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Interim District Attorney Diana Becton speaking at a community forum in Richmond on September 9. Photo by Alex Nieves.

Contra Costa County supervisors choose new DA in close vote

on September 12, 2017

This afternoon, Contra Costa County named Diana Becton its interim district attorney, replacing former DA Mark Peterson, who resigned in June following a felony perjury conviction.

The board of supervisors approved Becton by a narrow 3-2 margin, with Senior Deputy District Attorney Paul Graves receiving the remaining votes.

In securing the board’s approval, Becton overcame a recent plagiarism scandal and a candidate in Graves who enjoyed support from the law-enforcement community. She is the first black woman to hold the office.

Becton will transition from her previous role as Contra County Superior Court judge and is scheduled to be appointed on September 18. She retired from her judgeship in August after 22 years, and is current president of the National Association of Women Judges. She also served as the presiding judge of Contra Costa County from 2011-2012.

She was the only finalist to lack previous experience as a prosecutor, but believes her time as a judge prepared her for the career change.

“A district attorney really needs to be a leader in the criminal justice system,” Becton said. “I’ve been elected presiding judge of this court and that’s because people saw in me the ability to effectuate change and to lead through difficult times.”

Becton will serve until June 2018, through what would have been the remainder of Peterson’s term. At that time, county voters will chime in on a permanent DA, although Becton is now the presumed frontrunner.

The announcement closes the book on what was an often rocky seven-year tenure for Peterson. This past December, he admitted to spending more than $66,000 in campaign funds on personal items during a five-year period.

California Attorney General Xavier Becerra charged Peterson with 12 counts of felony perjury and one count of felony grand theft. The county’s top law enforcer eventually took a plea deal that bars him from running for office for three years.

Becton was among five finalists for the interim role. The hopefuls, who the board interviewed this morning at a public meeting, also included superior court Judge Danielle Douglas, Senior Deputy District Attorney Paul Graves, Santa Clara County Deputy District Attorney Patrick Vanier and Assistant District Attorney Tom Kensok.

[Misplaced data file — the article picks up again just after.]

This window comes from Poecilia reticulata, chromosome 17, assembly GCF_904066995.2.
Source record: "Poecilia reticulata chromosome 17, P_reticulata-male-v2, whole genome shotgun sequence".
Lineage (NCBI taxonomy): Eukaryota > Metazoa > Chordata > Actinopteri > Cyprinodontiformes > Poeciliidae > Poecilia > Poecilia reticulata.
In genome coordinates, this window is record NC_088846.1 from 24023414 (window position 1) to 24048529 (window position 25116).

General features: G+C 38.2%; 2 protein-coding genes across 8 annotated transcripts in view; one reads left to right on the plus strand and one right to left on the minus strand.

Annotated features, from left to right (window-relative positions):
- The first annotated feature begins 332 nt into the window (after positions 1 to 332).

Before their 30-minute interviews, members of the public spoke at an occasionally contentious hearing. A majority of the speakers supported Becton.

One of the topics touched on this morning was plagiarization that arose during the application process.

In August, an anonymous letter received by local media outlets and county officials highlighted plagiarism in Becton’s DA application. Later, KQED reported that Kensok had also included plagiarized material his application.

Both candidates denied the accusations. Becton told the East Bay Times that she was attempting to “bring the brightest thinkers and best ideas into the discussion,” by pulling from a letter written by California U.S. Sen. Kamala Harris and Sen. Rand Paul of Kentucky, in addition to culling from Martin Luther King Jr.’s “I Have a Dream” speech, and passages from other Bay Area DA websites.

Kensok said his use of material from the Harvard Law Review was an “oversight.”

Becton, who emerged as an early favorite among Richmond Progressive Alliance members and local residents at community forums, kept this support even after the plagiarism allegation.

Richmond Councilman Melvin Willis also endorsed Becton, adding that he wanted a DA with a “racial-justice background.”

“We live in a county where people of color are not the majority of the population, yet we are a majority of the criminal justice cases,” Willis said. “I would want to see the DA start to address a lot of those issues.”

At a community forum in Richmond this past Saturday, which was attended by all five candidates, Becton was well-received. At one point, Alameda County DA candidate Pamela Price even awarded her with a plaque for her participation in a local softball league.

Local law enforcement preferred senior deputy DA Graves, who received endorsements from the Contra Costa County Deputy District Attorneys’ Association, along with the Deputy Sheriffs and Police Officers’ associations.

At Saturday’s forum, the last public meeting before this morning’s interview process, the issue of plagiarism was not addressed.

This story was updated at 5:01 p.m.


  1. Commenter on September 14, 2017 at 8:48 am

    How surprising that the RPA is willing to overlook plagiarism in their favored candidates. I’m sure that would have been enough to disqualify anyone else. Good to know that the double standard is alive and well among the “progressive” faction.

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